This is What Working for God in the Middle East Looks Like
We call ourselves “workers.”
That’s a code word for people who have left their own culture to share Jesus in a foreign setting. I’m a worker in the Middle East. I’m not in danger by being here, but I do have to be careful about what I say online and how I present myself in person.
It’s Just Normal Life
Before I walk out my door, I put a black dress over my clothes. The long sleeves cover my wrists and the skirt goes down to the floor. Then I wrap a scarf around my hair and shoulders. Although it’s hot and humid outside, this is the outfit I wear in public every day.
As I walk down the stairs of my apartment building, I’m careful not to touch, or even look at, the men I pass. I smile at the women, though. Most of them smile back with their eyes, which is the only part of them that’s visible.
I drive down the street behind a pickup truck loaded with men who have been hired for a day of manual labor. Traffic stops occasionally to let herds of goats or camels cross the road. Usually there’s a nice view of the mountains bordering my little town, but today a breeze kicks up sand that obscures the horizon completely.
Most days, I just go through my usual routine and I don’t even think about the fact that I live in a foreign country. I buy groceries and cook food. I pay bills and save for big purchases. I make friends, tell stories, travel, call my family, and procrastinate the chores I’m not fond of.
My life isn’t always the glamorous, epic adventure my friends at home think it is. But it can be pretty hilarious.
Don’t Forget To Laugh
There are so many funny things that happen when intelligent, capable people suddenly find themselves bumbling around in a new culture. I’ve learned not to take myself too seriously and to just laugh.
I remember visiting a local friend’s home for the first time and meeting her elderly mother. The older woman gestured emphatically to her head when I greeted her, pulling my head down. I didn’t understand the language well enough to know what she was saying, so I very bewilderingly leaned down to tap my forehead against hers.
I learned afterward that it’s customary to greet elderly people with a kiss on the head. My friend’s mother got her head bopped instead because I was clueless!
Another time a fellow expat friend and I were practicing how to order food. She wanted to ask for apples and strawberries. Instead, she asked for babies and toilets because the words sound vaguely similar. Our language tutor couldn’t stop laughing for the rest of the class.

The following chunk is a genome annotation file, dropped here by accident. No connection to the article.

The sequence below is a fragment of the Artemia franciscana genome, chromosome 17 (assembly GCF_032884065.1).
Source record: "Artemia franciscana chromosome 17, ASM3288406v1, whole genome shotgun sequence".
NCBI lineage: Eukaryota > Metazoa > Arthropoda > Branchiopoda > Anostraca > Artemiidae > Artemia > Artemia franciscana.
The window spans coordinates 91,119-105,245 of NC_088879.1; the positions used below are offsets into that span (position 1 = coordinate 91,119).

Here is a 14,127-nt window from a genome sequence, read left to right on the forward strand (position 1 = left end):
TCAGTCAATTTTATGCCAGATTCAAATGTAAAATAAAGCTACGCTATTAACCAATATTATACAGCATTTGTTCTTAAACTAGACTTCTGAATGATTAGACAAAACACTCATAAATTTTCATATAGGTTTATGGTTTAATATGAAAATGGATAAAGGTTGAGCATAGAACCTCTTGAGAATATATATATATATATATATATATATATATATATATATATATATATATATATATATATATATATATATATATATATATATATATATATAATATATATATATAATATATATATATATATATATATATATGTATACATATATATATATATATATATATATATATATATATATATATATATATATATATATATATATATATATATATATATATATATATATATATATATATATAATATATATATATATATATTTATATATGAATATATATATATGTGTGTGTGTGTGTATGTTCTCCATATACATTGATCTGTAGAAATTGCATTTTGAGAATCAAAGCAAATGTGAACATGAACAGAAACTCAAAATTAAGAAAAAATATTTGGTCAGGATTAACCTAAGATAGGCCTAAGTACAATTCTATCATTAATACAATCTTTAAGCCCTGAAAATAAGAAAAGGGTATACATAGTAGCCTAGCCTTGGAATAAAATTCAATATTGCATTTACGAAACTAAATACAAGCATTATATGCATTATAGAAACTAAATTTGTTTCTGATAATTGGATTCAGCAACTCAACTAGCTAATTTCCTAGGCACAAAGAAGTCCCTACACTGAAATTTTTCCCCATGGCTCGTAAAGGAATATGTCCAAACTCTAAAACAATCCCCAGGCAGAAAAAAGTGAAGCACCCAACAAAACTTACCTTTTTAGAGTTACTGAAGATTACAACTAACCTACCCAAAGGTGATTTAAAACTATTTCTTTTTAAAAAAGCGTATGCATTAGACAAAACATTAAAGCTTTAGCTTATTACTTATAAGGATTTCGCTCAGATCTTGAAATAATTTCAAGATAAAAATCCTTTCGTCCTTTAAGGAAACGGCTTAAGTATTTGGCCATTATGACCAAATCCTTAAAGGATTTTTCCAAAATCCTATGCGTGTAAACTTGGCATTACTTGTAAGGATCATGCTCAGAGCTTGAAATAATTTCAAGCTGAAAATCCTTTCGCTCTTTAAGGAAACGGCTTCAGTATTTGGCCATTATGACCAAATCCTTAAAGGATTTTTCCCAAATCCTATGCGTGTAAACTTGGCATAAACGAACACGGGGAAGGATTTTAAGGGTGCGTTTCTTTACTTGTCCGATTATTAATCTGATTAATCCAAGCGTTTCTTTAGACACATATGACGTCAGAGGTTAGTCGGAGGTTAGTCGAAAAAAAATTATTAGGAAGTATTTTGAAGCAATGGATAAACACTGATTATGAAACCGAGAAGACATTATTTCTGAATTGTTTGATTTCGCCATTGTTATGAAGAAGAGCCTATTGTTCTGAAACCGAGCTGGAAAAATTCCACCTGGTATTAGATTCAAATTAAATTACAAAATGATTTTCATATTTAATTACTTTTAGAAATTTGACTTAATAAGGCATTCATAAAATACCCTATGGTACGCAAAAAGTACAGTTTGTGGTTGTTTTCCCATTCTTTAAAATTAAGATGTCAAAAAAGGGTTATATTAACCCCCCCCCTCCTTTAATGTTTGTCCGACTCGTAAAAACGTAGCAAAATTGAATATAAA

It’s Really Hard…
As workers, we talk about life “on the frontline.” In the spiritual battle for this region of the world, we are right in the thick of it. The weight of that responsibility is heavy. I often feel like I am under the fire of the enemy’s troops as I try to build a life here.
It’s a daily sacrifice to be on the opposite side of the world from my home culture.
I miss going to church, having the freedoms I enjoy in America, and being involved in the lives of my family and friends. The transition here was the hardest thing I’ve ever done.
…But So Worth It!
Being a worker is such a privileged calling. I am what Jesus told his followers to pray for in Luke 10:2 — “The harvest is great, but the workers are few. So pray to the Lord who is in charge of the harvest; ask him to send more workers into his fields” (NLT). What an amazing way to spend my life!
If my story stirs something in your spirit, maybe God is inviting you into his harvest fields as well.
My advice is to find a repatriated worker in your community and ask them to mentor you. As you take steps towards moving overseas, keep your relationship with Jesus your main focus. And, don’t give up!
The reality is, this is a painful and sometimes discouraging calling. But, it is worth it in ways we won’t see this side of eternity. And there is a lot of joy along the way as well.
I look forward to being coworkers with some of you in the future.
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